Autumn temps are perfect for outdoor activities
When Bob Hupp, the Rep's producing artistic director, asked the Brooklyn-based director Rajendra Maharaj to come to Arkansas to direct the theater's 2004 production of “Dreamgirls,” Maharaj was hesitant. “I was like, ‘Little Rock? I don't really know the theater,'” he recalled in a recent interview.
But Maharaj didn't just take the post — he became something of a Rep staple. He returned in 2006 to direct the theater's production of “Intimate Apparel.” He was a key player in organizing last month's Voices at the River festival. Now he presents “The Legacy Project: It Happened in Little Rock,” a multimedia play — a docudrama, as Maharaj terms it — with the Little Rock Nine at its axis.
While the work focuses on one of the most high-profile clashes of the Civil Rights Era, its themes reach beyond the events of September 1957. “A lot of people are saying, ‘Well, it's another story about the Nine,'” said Maharaj. “It really isn't about the Nine — it's about the collective.” What “It Happened in Little Rock” sets out to do, he explained, is to explore how the city reacted to the crisis and how its racial attitudes over the past 50 years have changed as a result.
How does one tackle such a complex subject in a 90-minute play? Complexly, apparently. “It Happened in Little Rock” has a dramatis personae of over a hundred roles — all of which are played by only 10 actors, who sing and dance as well as speak. The focal character in this ensemble is a reporter covering the crisis for the New York-based Amsterdam News, played by Dustin Owens. Maharaj got the idea for the protagonist from a photo of a black journalist being kicked while reporting on the crisis at Central.
Owens also portrays the reporter's present-day counterpart, an artist based on Maharaj himself. The use of characters mirrored across time is a device the play employs to explore the evolution of ideas about race. Maharaj explained the play's temporal shifts: “As [Owens] travels stage left he's in '57, and it's all black and white and film noir and very film-reel 1950s. Then when he crosses stage right he's in a town hall meeting sponsored by the community justice league at Central High School and people are talking about race. I created a hybrid of their reality in 1957 and my reality in 2007 coming down [to Arkansas].”
Maharaj cited “The Laramie Project” as an example of the docudrama form, which pairs video projection with stage acting. As did the creators of that play, which explores a Wyoming town's reaction to the murder of Matthew Shepard, Maharaj conducted and videotaped hundreds of interviews, portions of which are projected onto the screen as a part of the production. He talked not only with people involved in the crisis, including five members of the Nine, but also with current Central students who shed light on how race still plays a role at the school. “It's basically a living quilt,” he said of the play, “because it's all these different voices talking.”
“It Happened in Little Rock” is the product of three years' research, which included plenty of reading and archive-scouring in addition to interviews. The idea for the play came to Maharaj during his first stint with the Rep.
“I had a day off when I was doing “Dreamgirls,” and I went to Central, and I was just profoundly moved,” he said. “I mean, as I started to approach the school and walked the steps that they took, literally my heart started to palpitate. When I walked in, I can only describe it as an out-of-body experience. The school hasn't changed. It's literally a museum from 1957. Then to walk in and see the Nine on placards and pictures from '57 and then who they are today as adults — that was really the inspiration for the play.”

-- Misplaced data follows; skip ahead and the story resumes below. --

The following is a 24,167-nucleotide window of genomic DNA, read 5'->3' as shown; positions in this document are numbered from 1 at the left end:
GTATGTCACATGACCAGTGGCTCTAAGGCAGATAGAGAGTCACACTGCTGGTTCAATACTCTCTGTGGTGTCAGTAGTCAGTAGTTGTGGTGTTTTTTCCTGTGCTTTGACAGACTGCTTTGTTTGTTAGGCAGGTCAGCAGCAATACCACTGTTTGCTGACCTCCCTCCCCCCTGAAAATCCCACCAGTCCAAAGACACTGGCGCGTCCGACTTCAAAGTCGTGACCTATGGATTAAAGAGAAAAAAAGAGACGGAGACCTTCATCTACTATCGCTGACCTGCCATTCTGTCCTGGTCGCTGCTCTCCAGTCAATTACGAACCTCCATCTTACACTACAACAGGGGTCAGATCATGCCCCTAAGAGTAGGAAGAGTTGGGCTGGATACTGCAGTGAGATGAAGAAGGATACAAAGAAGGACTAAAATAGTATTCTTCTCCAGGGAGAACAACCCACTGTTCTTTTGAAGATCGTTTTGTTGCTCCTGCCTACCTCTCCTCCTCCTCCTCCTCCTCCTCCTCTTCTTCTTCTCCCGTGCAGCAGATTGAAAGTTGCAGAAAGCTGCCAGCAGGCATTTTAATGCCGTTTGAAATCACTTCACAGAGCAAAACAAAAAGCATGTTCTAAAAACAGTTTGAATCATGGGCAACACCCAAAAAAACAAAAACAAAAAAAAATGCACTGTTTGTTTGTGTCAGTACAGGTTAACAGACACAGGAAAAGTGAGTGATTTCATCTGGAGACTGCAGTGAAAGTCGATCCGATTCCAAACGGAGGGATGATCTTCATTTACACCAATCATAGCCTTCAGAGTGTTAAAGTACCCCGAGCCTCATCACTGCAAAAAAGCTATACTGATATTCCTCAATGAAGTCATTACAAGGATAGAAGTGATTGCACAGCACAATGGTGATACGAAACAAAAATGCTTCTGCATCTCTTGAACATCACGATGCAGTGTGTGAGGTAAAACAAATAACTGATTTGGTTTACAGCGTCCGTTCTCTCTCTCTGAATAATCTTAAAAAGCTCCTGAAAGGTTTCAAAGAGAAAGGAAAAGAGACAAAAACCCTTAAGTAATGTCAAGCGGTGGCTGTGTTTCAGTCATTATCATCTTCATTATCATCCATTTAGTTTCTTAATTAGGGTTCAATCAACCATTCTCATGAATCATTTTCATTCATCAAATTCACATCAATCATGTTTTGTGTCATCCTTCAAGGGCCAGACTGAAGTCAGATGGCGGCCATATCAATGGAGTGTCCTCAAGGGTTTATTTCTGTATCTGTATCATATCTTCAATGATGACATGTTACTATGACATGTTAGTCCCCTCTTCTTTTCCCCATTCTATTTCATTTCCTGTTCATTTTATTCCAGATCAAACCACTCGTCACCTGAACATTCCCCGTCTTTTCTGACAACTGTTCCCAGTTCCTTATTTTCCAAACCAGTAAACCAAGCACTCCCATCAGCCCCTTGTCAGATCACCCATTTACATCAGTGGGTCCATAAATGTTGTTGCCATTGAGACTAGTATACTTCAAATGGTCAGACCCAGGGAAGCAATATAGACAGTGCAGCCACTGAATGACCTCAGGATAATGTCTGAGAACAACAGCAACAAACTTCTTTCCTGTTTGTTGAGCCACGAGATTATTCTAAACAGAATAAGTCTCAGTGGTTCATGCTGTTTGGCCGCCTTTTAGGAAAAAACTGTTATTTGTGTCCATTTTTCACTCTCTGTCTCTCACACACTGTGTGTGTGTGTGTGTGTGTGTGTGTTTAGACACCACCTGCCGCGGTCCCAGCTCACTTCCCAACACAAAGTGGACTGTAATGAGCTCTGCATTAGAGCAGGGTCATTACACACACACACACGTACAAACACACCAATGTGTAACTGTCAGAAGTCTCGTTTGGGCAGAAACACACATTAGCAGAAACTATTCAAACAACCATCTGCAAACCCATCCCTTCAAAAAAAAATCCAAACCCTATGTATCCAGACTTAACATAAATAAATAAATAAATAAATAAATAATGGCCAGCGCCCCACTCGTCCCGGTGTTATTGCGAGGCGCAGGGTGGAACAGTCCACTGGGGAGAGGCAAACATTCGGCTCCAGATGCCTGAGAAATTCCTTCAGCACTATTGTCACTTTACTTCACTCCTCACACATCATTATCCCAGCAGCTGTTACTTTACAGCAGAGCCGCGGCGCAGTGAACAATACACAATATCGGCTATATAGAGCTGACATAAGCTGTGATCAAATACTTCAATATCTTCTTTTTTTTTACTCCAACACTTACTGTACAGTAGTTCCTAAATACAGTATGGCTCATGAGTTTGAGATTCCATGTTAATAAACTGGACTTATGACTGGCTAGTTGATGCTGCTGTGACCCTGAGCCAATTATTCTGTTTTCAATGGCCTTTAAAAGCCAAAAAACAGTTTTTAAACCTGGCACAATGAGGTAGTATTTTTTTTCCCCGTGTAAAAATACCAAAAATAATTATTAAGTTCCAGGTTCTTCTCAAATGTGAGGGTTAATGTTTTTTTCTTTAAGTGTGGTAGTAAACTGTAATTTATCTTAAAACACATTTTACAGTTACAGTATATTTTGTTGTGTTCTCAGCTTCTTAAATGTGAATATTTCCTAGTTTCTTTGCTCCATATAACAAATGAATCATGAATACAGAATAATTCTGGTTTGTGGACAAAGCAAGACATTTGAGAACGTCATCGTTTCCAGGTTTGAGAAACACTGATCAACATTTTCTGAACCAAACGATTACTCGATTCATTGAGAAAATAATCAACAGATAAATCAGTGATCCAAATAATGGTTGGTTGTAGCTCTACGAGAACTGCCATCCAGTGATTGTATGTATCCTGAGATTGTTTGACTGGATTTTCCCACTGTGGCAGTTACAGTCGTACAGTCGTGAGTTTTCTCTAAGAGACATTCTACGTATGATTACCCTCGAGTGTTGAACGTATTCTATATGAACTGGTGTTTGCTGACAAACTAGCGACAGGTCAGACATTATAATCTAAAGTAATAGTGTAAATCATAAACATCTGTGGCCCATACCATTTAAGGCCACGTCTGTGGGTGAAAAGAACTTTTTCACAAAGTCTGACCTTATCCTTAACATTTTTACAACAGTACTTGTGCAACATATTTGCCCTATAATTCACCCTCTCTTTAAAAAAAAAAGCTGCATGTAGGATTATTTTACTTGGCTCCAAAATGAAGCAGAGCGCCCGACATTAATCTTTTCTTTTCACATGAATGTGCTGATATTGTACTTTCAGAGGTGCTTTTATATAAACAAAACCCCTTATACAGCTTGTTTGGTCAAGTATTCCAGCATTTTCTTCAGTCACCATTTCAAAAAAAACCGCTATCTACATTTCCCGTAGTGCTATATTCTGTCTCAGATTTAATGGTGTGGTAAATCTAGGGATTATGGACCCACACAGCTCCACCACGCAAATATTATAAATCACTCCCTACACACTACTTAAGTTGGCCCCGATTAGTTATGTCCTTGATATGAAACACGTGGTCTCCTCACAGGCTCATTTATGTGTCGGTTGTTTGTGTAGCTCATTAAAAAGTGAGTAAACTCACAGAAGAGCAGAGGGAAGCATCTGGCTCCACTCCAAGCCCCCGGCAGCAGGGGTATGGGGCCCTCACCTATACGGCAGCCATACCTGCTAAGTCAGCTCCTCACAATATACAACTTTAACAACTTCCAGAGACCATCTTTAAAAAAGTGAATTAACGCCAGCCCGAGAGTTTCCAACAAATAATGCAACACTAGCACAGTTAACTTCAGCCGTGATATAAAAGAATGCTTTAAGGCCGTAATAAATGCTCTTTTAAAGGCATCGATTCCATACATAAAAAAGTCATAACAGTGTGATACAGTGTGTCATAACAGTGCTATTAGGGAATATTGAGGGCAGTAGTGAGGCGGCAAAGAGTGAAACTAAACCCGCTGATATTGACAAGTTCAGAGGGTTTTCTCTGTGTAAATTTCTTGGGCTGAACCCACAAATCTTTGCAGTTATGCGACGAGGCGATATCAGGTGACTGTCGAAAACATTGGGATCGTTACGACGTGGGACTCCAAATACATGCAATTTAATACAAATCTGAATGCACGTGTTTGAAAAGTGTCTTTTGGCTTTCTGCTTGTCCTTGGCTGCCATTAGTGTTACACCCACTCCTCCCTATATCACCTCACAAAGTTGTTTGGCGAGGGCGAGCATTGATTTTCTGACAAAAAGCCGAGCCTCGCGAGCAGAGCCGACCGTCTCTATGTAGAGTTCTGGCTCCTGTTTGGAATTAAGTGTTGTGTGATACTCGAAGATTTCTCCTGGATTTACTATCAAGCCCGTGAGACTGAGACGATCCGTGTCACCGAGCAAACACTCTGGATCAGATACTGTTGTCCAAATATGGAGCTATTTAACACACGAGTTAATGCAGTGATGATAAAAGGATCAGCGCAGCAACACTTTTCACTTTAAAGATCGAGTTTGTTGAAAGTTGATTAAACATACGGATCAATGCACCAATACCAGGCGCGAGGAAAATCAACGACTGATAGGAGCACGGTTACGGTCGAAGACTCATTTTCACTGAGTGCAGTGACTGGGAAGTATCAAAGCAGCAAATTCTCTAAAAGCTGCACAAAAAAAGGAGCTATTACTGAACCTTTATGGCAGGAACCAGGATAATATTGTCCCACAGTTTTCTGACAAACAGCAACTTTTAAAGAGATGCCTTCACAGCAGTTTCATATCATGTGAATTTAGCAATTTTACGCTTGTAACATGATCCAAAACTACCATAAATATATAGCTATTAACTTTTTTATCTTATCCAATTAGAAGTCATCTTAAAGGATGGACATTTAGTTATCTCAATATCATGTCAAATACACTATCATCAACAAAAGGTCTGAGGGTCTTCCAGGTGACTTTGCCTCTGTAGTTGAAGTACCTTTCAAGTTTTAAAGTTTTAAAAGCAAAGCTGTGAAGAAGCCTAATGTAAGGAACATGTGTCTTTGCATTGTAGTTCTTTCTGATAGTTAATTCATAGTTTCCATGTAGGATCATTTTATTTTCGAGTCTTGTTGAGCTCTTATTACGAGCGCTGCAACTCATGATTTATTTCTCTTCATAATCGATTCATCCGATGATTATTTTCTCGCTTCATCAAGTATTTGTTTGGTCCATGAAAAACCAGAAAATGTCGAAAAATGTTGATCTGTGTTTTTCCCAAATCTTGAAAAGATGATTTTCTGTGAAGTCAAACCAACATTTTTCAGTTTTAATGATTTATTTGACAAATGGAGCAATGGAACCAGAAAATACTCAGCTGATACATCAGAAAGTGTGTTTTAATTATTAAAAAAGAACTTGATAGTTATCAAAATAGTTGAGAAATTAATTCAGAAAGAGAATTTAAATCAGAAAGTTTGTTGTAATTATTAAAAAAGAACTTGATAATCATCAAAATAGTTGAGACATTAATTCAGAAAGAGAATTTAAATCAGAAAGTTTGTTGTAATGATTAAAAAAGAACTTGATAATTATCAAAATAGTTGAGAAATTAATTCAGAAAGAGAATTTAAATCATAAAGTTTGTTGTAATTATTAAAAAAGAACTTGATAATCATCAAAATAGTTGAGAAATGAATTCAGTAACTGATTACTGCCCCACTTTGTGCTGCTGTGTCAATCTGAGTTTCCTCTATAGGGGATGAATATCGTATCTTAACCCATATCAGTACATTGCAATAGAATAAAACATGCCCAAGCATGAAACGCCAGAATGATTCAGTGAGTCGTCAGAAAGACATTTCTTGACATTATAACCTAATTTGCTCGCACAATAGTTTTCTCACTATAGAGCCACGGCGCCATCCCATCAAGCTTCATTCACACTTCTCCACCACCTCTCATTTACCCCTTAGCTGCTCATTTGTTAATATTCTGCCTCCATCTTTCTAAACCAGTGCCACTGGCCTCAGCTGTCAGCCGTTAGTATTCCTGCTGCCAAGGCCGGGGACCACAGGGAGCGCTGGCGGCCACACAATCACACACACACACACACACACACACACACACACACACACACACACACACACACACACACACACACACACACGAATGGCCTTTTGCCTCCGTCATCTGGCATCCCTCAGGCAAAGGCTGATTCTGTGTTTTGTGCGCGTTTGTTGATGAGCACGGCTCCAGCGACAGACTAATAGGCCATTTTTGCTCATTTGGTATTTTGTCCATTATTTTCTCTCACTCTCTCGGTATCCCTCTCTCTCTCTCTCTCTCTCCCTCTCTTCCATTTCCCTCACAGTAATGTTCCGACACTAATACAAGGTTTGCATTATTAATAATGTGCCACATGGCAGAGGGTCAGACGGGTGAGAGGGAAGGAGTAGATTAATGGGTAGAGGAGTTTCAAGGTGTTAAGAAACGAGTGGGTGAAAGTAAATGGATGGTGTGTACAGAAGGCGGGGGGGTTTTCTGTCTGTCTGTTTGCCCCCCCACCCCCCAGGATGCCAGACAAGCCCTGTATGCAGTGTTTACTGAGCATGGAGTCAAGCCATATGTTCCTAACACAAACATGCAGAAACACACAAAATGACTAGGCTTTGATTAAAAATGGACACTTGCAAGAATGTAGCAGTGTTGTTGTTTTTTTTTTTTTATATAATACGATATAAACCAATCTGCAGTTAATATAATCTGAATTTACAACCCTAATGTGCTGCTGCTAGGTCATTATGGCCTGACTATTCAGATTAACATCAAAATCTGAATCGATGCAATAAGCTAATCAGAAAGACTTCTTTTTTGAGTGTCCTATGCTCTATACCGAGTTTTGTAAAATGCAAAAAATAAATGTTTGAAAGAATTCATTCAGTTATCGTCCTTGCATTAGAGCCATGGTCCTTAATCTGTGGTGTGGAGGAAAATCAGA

What Maharaj found in his research didn't always jell with stereotypes of the South. “What's surprising to me is that the South has addressed race, in a way, more openly than the North,” said Maharaj. “Interesting conversations started to form in terms of how we really identify and feel about race and how Little Rock is more America than, for example, my reality in New York in terms of how people have dealt with race and also have dealt with history.”
Yet he also noted how, even in the face of progress, how little some things seem to have changed. “Fifty years later to see the cafeteria still divided racially, and see the question about African Americans in AP classes, but then to see an African American kid and a white girl kissing on the steps — [there are] all these contradictions.”
Most of the play's actors come from outside Arkansas, so Maharaj began his read-throughs by giving them a crash course on the Little Rock Nine. When the cast arrived in Little Rock in late August, Maharaj took them on a surprise tour of Central High and the adjacent museum. He acted the dual role of civics teacher and motivational speaker as he ushered the cast past photos of the people they were to depict onstage. “We're telling people's truth, we're telling people's lives — we can't fail in that,” Maharaj explained to the troupe. “They had to use the constitution and the Supreme Court — the highest law of the land — because of what the governor did.”
Four weeks and many rehearsals later, “It Happened in Little Rock” opens on Friday. Although the play is premiering in the city where reactions to it will be most personal, Maharaj hopes that it lives on past its Rep staging. Much as “The Laramie Project” has fueled discussion about gay rights, “It Happened in Little Rock” could get people talking about how race relations have developed nationally over the past half century. Indeed, talk is exactly what the play is aiming for. “This is really a conversation,” Maharaj said. “I have no magic answers or philosophies that are going to change the world.”